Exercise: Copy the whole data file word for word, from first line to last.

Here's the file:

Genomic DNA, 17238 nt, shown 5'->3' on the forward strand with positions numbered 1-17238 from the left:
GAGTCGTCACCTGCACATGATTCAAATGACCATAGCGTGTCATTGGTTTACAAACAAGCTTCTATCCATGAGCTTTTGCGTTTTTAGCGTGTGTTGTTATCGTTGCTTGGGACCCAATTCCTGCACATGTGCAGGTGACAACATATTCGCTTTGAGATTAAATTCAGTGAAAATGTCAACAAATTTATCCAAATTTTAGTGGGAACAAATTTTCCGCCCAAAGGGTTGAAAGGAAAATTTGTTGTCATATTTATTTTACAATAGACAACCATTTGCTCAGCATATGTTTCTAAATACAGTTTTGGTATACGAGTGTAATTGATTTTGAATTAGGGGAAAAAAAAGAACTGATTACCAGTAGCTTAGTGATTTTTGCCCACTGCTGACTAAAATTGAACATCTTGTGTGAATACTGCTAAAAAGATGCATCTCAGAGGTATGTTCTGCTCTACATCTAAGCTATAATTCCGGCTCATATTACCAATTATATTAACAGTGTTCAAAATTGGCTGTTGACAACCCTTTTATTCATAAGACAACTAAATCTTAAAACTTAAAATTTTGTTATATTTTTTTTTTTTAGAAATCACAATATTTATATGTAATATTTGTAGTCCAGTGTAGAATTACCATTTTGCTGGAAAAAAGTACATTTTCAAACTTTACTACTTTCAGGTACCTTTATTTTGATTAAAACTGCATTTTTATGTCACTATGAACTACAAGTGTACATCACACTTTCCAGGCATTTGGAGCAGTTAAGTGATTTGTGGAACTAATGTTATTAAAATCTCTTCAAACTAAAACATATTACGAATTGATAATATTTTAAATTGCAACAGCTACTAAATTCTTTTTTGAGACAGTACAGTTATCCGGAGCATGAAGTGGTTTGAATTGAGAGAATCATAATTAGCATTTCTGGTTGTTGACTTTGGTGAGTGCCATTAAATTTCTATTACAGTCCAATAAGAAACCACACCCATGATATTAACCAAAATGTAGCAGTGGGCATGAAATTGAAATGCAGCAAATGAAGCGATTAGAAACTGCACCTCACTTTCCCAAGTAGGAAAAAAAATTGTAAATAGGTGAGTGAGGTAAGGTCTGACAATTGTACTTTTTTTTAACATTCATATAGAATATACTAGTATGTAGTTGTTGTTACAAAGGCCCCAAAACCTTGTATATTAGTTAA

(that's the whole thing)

Genomic DNA, 17238 nt, shown 5'->3' on the forward strand with positions numbered 1-17238 from the left:
GAGTCGTCACCTGCACATGATTCAAATGACCATAGCGTGTCATTGGTTTACAAACAAGCTTCTATCCATGAGCTTTTGCGTTTTTAGCGTGTGTTGTTATCGTTGCTTGGGACCCAATTCCTGCACATGTGCAGGTGACAACATATTCGCTTTGAGATTAAATTCAGTGAAAATGTCAACAAATTTATCCAAATTTTAGTGGGAACAAATTTTCCGCCCAAAGGGTTGAAAGGAAAATTTGTTGTCATATTTATTTTACAATAGACAACCATTTGCTCAGCATATGTTTCTAAATACAGTTTTGGTATACGAGTGTAATTGATTTTGAATTAGGGGAAAAAAAAGAACTGATTACCAGTAGCTTAGTGATTTTTGCCCACTGCTGACTAAAATTGAACATCTTGTGTGAATACTGCTAAAAAGATGCATCTCAGAGGTATGTTCTGCTCTACATCTAAGCTATAATTCCGGCTCATATTACCAATTATATTAACAGTGTTCAAAATTGGCTGTTGACAACCCTTTTATTCATAAGACAACTAAATCTTAAAACTTAAAATTTTGTTATATTTTTTTTTTTTAGAAATCACAATATTTATATGTAATATTTGTAGTCCAGTGTAGAATTACCATTTTGCTGGAAAAAAGTACATTTTCAAACTTTACTACTTTCAGGTACCTTTATTTTGATTAAAACTGCATTTTTATGTCACTATGAACTACAAGTGTACATCACACTTTCCAGGCATTTGGAGCAGTTAAGTGATTTGTGGAACTAATGTTATTAAAATCTCTTCAAACTAAAACATATTACGAATTGATAATATTTTAAATTGCAACAGCTACTAAATTCTTTTTTGAGACAGTACAGTTATCCGGAGCATGAAGTGGTTTGAATTGAGAGAATCATAATTAGCATTTCTGGTTGTTGACTTTGGTGAGTGCCATTAAATTTCTATTACAGTCCAATAAGAAACCACACCCATGATATTAACCAAAATGTAGCAGTGGGCATGAAATTGAAATGCAGCAAATGAAGCGATTAGAAACTGCACCTCACTTTCCCAAGTAGGAAAAAAAATTGTAAATAGGTGAGTGAGGTAAGGTCTGACAATTGTACTTTTTTTTAACATTCATATAGAATATACTAGTATGTAGTTGTTGTTACAAAGGCCCCAAAACCTTGTATATTAGTTAA